“I’ve talked to a lot of guys who made this transition,’’ said Bard, “McClure being one of them when he played and a couple of other guys with other teams. If you’re throwing 75 innings out of the pen and throwing every other day, it’s just as much wear and tear on your arm as throwing 100 pitches every five days or 200 innings.

“Guys who have done both say it’s just as tough and you’re just as tired when the season ends.’’

Being a starter, said Bard, may actually save his arm.

“I was throwing with a sore arm in about two-thirds of my outings,’’ he said, “and now I won’t have to throw with a sore arm at all.’’

Bard is trying to get into a starting mentality. Every five days vs. being ready every day. There’s a difference, for sure, but ever since he mentioned starting to the Red Sox brass at the beginning of the offseason, he has been excited about seeing it through.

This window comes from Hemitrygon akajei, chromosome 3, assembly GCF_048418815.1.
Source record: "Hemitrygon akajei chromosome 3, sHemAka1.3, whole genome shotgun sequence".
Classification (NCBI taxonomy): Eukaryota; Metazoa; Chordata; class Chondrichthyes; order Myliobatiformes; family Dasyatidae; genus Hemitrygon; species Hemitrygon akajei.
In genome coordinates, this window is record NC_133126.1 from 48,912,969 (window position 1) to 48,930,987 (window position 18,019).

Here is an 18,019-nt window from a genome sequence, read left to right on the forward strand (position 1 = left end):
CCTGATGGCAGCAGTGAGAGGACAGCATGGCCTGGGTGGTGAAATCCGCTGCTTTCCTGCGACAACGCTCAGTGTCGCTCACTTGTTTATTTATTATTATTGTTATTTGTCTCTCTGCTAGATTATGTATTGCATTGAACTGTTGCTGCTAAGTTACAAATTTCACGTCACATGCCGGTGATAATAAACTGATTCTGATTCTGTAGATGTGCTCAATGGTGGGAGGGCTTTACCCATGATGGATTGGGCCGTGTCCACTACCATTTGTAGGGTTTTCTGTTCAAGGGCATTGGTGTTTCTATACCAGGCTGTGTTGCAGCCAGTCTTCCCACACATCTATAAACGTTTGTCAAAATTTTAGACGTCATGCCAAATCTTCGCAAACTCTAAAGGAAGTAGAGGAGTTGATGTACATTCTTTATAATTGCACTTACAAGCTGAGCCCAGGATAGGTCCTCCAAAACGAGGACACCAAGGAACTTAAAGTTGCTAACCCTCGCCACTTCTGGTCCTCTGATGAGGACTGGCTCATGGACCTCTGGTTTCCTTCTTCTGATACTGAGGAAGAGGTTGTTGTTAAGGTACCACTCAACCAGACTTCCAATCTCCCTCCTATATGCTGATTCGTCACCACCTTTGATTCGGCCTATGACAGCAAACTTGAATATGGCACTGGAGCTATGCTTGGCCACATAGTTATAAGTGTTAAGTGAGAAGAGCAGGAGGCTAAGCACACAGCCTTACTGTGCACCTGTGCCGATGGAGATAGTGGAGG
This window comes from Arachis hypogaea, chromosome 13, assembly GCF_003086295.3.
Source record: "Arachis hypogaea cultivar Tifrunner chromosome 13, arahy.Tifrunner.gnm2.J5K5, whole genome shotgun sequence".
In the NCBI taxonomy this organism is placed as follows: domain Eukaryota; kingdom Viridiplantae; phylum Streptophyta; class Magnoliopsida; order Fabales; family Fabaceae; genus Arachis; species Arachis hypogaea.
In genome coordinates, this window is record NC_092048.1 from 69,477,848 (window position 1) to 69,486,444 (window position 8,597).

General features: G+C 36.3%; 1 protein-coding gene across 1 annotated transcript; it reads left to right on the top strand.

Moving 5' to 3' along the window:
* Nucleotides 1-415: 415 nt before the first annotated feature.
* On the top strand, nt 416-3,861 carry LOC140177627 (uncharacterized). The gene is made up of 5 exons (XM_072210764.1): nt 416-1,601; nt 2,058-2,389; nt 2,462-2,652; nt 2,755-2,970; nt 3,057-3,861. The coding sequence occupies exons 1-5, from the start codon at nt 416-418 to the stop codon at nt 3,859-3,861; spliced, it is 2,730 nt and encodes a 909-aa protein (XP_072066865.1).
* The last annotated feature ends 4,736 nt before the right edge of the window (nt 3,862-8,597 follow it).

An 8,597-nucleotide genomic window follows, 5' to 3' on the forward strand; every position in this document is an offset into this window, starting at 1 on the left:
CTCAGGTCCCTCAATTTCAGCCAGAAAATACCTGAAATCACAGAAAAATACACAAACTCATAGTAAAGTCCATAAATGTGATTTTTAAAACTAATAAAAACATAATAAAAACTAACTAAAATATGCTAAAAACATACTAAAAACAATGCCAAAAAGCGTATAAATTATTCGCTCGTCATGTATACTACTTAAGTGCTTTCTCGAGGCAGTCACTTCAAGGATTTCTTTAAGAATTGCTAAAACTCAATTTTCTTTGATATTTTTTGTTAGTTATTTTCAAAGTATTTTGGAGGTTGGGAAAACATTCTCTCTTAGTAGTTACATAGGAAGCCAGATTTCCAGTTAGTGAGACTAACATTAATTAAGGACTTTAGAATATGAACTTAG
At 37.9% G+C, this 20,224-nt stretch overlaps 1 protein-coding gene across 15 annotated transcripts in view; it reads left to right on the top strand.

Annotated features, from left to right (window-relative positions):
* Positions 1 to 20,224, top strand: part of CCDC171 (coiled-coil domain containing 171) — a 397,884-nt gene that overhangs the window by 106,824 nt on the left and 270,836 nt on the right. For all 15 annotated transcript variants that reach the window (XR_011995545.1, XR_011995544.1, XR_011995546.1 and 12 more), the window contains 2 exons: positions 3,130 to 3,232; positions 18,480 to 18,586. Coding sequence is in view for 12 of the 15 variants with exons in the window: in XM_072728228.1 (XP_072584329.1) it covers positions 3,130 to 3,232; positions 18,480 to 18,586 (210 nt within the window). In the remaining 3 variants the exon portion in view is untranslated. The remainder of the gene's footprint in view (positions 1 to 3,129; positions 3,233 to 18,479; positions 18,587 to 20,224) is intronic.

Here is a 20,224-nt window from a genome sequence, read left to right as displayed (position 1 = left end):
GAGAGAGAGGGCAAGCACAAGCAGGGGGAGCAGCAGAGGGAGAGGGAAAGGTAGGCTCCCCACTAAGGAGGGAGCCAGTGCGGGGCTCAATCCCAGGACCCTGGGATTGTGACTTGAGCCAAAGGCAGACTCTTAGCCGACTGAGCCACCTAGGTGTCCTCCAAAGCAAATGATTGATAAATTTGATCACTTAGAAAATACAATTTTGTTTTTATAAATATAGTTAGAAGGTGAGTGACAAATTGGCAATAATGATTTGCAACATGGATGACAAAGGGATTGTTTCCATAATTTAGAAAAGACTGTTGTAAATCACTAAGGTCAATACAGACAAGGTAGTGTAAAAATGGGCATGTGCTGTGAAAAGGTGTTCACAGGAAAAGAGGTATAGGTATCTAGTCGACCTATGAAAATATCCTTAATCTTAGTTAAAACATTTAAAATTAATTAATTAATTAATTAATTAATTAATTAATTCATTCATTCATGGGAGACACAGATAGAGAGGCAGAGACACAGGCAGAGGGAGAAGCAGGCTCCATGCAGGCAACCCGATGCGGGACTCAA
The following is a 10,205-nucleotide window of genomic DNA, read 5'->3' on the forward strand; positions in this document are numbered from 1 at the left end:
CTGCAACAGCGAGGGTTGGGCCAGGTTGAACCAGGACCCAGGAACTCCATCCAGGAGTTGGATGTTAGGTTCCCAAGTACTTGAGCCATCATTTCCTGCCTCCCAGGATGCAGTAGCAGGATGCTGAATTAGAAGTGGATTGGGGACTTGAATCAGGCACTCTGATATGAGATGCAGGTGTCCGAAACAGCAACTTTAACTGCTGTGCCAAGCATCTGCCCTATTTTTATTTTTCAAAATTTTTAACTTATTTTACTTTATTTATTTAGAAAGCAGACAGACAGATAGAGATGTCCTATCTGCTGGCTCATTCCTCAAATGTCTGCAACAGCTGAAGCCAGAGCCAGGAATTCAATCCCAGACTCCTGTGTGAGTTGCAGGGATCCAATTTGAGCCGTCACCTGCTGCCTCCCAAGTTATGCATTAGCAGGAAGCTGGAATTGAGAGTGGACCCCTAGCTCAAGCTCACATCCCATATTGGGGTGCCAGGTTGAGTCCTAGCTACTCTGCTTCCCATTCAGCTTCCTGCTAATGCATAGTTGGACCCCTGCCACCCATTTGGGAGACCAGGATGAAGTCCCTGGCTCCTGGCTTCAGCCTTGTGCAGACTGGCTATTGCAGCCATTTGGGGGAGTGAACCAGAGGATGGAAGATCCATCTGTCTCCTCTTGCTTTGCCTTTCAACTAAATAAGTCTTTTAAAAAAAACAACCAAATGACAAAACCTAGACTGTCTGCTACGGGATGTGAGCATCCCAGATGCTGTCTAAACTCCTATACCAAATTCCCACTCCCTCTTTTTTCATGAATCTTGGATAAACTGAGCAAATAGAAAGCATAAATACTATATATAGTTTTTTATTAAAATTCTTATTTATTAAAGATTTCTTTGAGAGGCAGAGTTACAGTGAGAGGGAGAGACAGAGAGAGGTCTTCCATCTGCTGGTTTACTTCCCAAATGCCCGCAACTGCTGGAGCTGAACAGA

How will Bard change his pitching style?

“Not too much,’’ he said. “Physically, getting my body ready to throw 100 pitches rather than 15 or 20 is an obvious change. I’m still going to go out there and try to get outs. I don’t think you’re going to see a huge difference in the style of how I pitch.’’

Obviously, there could be a change in velocity. Bard was a 98-100 m.p.h. thrower out of the pen. As a starter, he may have less velocity.

“I haven’t had a gun on me,’’ he said. “It doesn’t feel like it should be any different. I’m sure I’ll learn to pace myself as I get more experience.

“Going back to college, I was able to hold my velocity pretty well, probably not as high as when I was relieving, but mid-90s.’’

McClure said there will be sure signs as to whether Bard is handling the transition: 1. if he can repeat his delivery for at least six innings; 2. if he can come up with a third pitch that is a contrast to his other two; 3. if he can find a “comfortable’’ velocity at which he can command his pitches.

“I like it, because it’s something different and new,’’ Bard said. “I love the excitement of pitching every day, but this is different and it will challenge me in new ways. But I’m ready for it.’’